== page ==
Okay, we all love baseball, football, basketball, and in certain parts of the country, hockey, here in the good ol’ USA. However, the sports planet in which we all are members have a different viewpoint on what sport galvanizes its populace into a zealous frenzy.
Soccer, although scorned and ignored at the professional level in the United States, is the top dawg as a sport in the entire world – basketball is a close second.
Soccer’s version of the Super Bowl and Olympics recently concluded with France succumbing to Italy in an overtime game that was decided by penalty kicks.
The magnificent and compelling game netted ABC a 7.0 national rating. The high number was an amazing 180 percent increase from the 2002 Japan Cup.
The numbers denote that Americans are indeed paying attention to the great international game of soccer.
Through the years, Americans have interjected soccer in the basic fabric of youth sports. Kids between 7 and 12 are playing soccer at a rate that is unparalleled in America.
The problem is that good athletes turn their attention to basketball, football and baseball around the time they get to high school and college. They leave their young soccer roots and head to more so-called glamorous sports.
I remember talking to Hakeem Olajuwan when he was playing for the Houston Rockets and he told me soccer is the sport he loves and the one that gives him his hunger for sports competition. He also noted that he left his beloved sport after he grew to be 7 feet tall, but more importantly, he knew that the American basketball machine was a money and media opportunity he could not pass up.
It seems that many echo Olajuwan’s sentiments and choose the American high visibility sports over the game of soccer if they have the ability to make a choice.
To me, that’s the sad part of it all. Throughout urban America, our young athletes are locked into a box that limits their exposure to the myriad of opportunities available.
I love the Detroit Public School League (PSL) sports programs and the opportunities afforded to the young men and women that put the effort and discipline into their chosen endeavors. For many of our youth, sports are the vehicle that motivates them to achieve in school and keeps them on a positive track.
However, for some reason, wrestling, soccer, golf, baseball and tennis are sports that have lost their way in the majority of cities in America’s public school systems.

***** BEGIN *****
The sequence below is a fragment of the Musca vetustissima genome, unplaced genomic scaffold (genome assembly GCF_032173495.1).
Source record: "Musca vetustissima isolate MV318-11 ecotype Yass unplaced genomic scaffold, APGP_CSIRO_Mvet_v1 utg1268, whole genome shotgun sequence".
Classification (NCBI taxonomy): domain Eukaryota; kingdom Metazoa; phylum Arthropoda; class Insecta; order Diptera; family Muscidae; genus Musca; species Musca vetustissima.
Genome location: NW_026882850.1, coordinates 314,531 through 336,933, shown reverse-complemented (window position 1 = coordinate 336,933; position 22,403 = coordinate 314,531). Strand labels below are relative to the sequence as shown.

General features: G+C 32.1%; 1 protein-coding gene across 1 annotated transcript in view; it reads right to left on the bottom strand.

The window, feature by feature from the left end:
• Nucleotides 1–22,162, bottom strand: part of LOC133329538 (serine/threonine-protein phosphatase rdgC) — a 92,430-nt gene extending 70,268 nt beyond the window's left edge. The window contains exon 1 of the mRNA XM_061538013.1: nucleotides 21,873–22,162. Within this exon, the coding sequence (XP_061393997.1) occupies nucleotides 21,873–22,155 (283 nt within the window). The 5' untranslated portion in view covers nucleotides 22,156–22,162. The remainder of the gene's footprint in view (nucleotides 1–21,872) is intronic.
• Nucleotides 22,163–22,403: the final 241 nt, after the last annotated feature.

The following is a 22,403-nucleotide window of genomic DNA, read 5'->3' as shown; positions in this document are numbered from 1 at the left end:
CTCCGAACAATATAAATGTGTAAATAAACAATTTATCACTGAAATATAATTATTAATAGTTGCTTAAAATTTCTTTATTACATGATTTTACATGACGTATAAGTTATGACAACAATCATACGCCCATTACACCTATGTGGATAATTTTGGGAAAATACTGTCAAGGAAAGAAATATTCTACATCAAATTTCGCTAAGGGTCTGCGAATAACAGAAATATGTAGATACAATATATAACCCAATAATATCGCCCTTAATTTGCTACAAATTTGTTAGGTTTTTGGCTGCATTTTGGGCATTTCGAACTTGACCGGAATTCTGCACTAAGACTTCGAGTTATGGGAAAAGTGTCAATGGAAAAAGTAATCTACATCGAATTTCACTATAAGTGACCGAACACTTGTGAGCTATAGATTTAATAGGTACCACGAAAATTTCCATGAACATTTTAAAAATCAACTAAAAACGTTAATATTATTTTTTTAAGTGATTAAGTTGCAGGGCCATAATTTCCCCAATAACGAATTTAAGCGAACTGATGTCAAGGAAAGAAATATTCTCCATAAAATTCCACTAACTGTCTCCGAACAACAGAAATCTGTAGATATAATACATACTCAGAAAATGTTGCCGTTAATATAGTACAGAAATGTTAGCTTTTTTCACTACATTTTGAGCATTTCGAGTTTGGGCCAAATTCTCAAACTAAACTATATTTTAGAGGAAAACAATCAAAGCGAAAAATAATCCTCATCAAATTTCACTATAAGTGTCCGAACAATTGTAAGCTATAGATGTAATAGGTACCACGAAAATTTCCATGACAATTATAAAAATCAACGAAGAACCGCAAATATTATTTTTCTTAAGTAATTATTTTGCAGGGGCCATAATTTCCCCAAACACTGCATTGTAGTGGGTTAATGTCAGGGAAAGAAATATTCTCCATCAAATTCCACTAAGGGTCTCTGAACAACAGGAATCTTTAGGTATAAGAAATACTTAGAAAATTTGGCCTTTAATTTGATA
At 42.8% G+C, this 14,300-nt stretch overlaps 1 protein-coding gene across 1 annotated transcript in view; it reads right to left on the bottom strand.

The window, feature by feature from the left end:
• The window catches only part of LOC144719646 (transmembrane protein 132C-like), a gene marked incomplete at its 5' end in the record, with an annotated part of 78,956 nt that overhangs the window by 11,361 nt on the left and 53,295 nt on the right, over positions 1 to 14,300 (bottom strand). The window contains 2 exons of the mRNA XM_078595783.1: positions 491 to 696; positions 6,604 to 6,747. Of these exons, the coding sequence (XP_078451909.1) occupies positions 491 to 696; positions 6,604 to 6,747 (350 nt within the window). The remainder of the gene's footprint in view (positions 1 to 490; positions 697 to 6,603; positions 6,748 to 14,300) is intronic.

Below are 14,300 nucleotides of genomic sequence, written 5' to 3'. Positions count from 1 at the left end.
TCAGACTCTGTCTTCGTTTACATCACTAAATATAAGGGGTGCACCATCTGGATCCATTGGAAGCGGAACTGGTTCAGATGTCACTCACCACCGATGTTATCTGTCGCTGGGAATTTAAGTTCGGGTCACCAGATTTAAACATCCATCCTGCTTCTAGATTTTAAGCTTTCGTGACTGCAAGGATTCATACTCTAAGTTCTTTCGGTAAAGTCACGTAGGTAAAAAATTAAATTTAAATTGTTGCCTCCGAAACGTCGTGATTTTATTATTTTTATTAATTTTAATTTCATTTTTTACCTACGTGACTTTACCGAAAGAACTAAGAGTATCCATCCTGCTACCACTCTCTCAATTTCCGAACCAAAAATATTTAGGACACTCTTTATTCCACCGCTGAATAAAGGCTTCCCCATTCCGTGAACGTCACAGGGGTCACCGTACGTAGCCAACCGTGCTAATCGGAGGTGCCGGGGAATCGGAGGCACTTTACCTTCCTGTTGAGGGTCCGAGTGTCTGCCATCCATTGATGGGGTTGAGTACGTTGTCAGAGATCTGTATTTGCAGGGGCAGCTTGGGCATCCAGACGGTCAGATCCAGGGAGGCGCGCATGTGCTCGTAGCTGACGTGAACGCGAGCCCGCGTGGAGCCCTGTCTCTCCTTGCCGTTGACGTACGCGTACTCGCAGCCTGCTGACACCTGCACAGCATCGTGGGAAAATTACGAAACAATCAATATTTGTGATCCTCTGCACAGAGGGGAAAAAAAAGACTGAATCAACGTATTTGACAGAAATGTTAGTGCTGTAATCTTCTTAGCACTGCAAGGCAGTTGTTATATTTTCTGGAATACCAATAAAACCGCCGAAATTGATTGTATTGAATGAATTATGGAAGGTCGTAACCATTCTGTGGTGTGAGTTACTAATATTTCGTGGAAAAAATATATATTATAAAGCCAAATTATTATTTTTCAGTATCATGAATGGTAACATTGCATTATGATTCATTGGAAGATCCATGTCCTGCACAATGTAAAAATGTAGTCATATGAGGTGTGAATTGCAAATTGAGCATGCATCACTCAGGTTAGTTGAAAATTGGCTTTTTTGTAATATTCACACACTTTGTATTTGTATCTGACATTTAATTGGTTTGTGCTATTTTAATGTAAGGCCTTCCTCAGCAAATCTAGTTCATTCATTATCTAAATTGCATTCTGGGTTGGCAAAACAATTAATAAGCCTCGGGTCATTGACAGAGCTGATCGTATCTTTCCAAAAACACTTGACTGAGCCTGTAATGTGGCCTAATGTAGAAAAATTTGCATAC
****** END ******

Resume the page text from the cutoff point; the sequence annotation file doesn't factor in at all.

Lack of coaching, facilities and funding are reasons why too many of our youth do not have the chance to explore all of their gifts.
I’ve learned that we all have gifts and we only need opportunity and exposure to bring them to the forefront.
Placing our kids in the proverbial box of only basketball and football, and sometimes track and field, is so limiting.
We all know that the numbers say only a small few ascend to the professional level in football and basketball.
What if Michael Jordan played goalie in soccer? Wouldn’t his 6-foot-6 frame and super athletic ability bode well for the position? What about Isiah Thomas or Barry Sanders or Marshall Faulk playing soccer with their speed and agility?
Soccer is the world’s game and the opportunities for college scholarships and potential to play overseas in the multitude of professional soccer leagues is one vehicle that is eluding our youth.
America’s media machine is one of the main culprits in all this. They focus their sports pages only on the “Big Four” sports and basically ignore the others. Since it appears that the media drives perceptions, ideas, perceived wants and concerns, then it indeed has a profound effect on what career paths or sports our youth deem important.
America should be ashamed of itself as it stands on its isolated island while the entire world embraces soccer. Our arrogance about our sports being the only ones that matter is folly.
Someway or somehow we need to provide more opportunities for our urban youth to expand their athletic gifts to soccer, wrestling, baseball, tennis or golf.
Tiger Woods, Venus and Serena Williams, and France’s soccer team proves my contention concerning exposure.
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